Managing a diabetic diet

For anyone who is managing a diabetic diet - whether for themselves or someone else - it is essential to learn as much as possible about this dangerous condition and how it can be controlled and treated.

As most people know, the key part of a diabetic diet is controlling the flow of sugar into your blood, and thus the insulin that your body produces. This is true whichever type of diabetes you have.

However, with growing numbers of people being diagnosed with Type 2 diabetes, understanding how to manage a diabetic diet is becoming essential for more and more people. Contrary to popular belief, sugar intake does not directly cause diabetes - it is now accepted that a diet high in calories, being overweight, and an inactive lifestyle are the main risk factors for Type 2 diabetes.

Research has demonstrated that following a diabetic diet is the most effective way to control the symptoms of this illness and allow people to live a normal life. The key principals are quite straightforward, and will in fact help anyone to maintain a healthier lifestyle:

  • Eat regular meals :

    Maintaining a regular flow of sugar, without constant peaks and troughs, is essential. It is therefore recommended that you choose foods that release their nutrients slowly, such as lean forms of protein and whole grain carbs - these are the types of foods that are recommended in GI eating plans.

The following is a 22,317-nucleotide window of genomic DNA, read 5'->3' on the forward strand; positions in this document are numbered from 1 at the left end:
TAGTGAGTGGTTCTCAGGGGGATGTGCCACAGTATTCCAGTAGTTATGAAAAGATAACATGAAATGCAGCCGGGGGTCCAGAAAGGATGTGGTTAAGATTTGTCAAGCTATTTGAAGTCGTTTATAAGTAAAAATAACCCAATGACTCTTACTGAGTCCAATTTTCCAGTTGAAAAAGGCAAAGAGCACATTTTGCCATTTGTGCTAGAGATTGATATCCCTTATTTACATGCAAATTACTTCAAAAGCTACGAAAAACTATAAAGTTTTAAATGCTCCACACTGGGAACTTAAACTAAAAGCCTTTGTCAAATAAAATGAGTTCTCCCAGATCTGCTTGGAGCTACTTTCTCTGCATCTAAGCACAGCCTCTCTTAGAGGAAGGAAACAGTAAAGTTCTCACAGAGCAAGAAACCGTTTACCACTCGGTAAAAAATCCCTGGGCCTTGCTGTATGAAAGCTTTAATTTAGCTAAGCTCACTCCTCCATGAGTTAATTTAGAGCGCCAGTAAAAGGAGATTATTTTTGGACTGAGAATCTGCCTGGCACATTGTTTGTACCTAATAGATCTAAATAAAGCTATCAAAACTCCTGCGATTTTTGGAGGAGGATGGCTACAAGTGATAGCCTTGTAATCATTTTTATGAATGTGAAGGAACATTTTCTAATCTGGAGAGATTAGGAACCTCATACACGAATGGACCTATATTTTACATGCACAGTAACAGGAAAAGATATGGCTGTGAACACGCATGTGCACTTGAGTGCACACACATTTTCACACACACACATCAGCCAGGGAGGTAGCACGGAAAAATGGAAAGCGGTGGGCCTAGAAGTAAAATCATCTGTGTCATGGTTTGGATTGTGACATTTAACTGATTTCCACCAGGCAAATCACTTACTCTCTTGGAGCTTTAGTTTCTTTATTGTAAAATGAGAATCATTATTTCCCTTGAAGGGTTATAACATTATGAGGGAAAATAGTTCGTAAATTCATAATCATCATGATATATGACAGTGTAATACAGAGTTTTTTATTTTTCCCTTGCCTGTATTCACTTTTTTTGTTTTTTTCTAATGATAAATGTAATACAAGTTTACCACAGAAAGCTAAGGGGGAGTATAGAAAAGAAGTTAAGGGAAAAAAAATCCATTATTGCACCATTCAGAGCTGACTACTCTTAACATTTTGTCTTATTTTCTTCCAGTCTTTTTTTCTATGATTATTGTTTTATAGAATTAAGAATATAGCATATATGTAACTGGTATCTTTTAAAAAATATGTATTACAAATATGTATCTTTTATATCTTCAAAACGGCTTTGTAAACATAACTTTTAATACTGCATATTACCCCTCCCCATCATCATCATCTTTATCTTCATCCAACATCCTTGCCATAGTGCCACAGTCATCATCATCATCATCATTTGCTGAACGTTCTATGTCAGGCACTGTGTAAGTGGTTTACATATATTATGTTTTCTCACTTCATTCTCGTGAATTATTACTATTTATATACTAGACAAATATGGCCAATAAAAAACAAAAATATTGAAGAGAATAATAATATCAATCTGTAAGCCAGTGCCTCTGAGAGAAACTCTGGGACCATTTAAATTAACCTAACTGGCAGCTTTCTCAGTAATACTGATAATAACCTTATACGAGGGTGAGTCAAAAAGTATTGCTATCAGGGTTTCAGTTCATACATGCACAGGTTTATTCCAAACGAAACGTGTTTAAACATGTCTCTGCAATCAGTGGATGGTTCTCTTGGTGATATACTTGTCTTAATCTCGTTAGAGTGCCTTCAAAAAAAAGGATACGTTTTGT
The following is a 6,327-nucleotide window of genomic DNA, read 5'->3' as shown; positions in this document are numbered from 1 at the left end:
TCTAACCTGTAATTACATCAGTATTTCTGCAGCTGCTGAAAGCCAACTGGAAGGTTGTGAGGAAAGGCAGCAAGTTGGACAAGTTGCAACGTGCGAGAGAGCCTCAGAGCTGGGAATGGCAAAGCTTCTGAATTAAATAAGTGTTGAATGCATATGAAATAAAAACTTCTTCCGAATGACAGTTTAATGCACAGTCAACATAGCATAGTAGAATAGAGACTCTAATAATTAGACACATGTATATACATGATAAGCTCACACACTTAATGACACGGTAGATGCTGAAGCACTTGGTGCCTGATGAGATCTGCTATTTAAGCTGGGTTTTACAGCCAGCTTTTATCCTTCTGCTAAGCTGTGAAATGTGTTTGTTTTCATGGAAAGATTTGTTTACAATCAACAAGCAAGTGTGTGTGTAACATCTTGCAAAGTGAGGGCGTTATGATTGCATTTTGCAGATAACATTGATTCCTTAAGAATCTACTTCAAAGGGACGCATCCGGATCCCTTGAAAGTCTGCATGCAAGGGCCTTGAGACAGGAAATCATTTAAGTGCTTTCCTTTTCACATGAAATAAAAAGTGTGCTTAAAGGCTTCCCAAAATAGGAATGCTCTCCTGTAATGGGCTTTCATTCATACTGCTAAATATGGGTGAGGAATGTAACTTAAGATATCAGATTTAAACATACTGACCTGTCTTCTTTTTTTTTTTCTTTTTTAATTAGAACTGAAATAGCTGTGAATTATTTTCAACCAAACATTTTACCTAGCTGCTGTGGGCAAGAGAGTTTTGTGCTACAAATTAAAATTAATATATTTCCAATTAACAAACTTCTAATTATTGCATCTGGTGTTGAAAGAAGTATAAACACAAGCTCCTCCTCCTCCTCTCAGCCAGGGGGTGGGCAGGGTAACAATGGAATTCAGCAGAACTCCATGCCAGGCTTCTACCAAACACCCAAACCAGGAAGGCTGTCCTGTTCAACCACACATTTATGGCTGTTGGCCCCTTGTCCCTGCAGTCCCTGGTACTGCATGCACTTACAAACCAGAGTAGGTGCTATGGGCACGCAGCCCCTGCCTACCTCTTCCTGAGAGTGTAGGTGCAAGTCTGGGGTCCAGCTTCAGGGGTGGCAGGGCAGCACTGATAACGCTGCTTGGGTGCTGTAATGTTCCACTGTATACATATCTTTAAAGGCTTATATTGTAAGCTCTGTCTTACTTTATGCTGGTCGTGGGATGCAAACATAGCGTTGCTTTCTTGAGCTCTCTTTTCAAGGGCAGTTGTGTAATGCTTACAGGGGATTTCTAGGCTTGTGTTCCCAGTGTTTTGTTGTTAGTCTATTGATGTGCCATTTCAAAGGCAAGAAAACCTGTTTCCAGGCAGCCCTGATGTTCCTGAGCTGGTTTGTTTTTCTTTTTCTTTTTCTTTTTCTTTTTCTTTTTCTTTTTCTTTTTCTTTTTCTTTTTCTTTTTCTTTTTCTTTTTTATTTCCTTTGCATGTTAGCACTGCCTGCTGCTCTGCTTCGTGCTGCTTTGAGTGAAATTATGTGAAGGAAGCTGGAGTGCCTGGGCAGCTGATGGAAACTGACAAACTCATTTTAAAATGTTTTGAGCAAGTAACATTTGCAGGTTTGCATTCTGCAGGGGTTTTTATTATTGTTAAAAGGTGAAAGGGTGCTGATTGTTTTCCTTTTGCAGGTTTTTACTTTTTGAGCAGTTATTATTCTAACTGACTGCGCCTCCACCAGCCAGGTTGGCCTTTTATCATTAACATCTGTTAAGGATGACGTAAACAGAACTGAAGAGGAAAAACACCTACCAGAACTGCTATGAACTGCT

• Cut down on high sugar foods :

    These, of course, do the opposite, and should be avoided. In addition, the excess calories that are contained in these foods will increase weight and are thus a risk factor for diabetes.
     
  • Reduce the amount of fat you eat :

    Excess weight is often associated with this disease, and reducing fat intake - especially hard fats from meat - is a proven way to manage cholesterol levels and lower your risk of heart disease.
     
  • Eat five portions of fruit and veg a day :

    These foods not only provide essential vitamins and minerals, they are also a vital source of fibre. The energy in fruits and vegetables are released slowly, helping to maintain constant levels of blood sugar.
     
  • Reduce salt intake :

    Everyone should be aiming to cut their salt intake. The first step is to stop adding it to your food. Then, look to reduce your consumption of salty foods such as processed meals and soups, crisps, salted nuts, bacon, cheese, pickles and smoked fish. As many high salt foods are also high in additives and fat, avoiding these foods will have a positive overall impact on your health.
     
  • Keep alcohol to moderate levels:

    Alcohol is essentially just liquid sugar, so should be taken in small quantities. Binge drinking or heavy intake of beer and spirits should be avoided - stick instead to a glass of wine with a meal.
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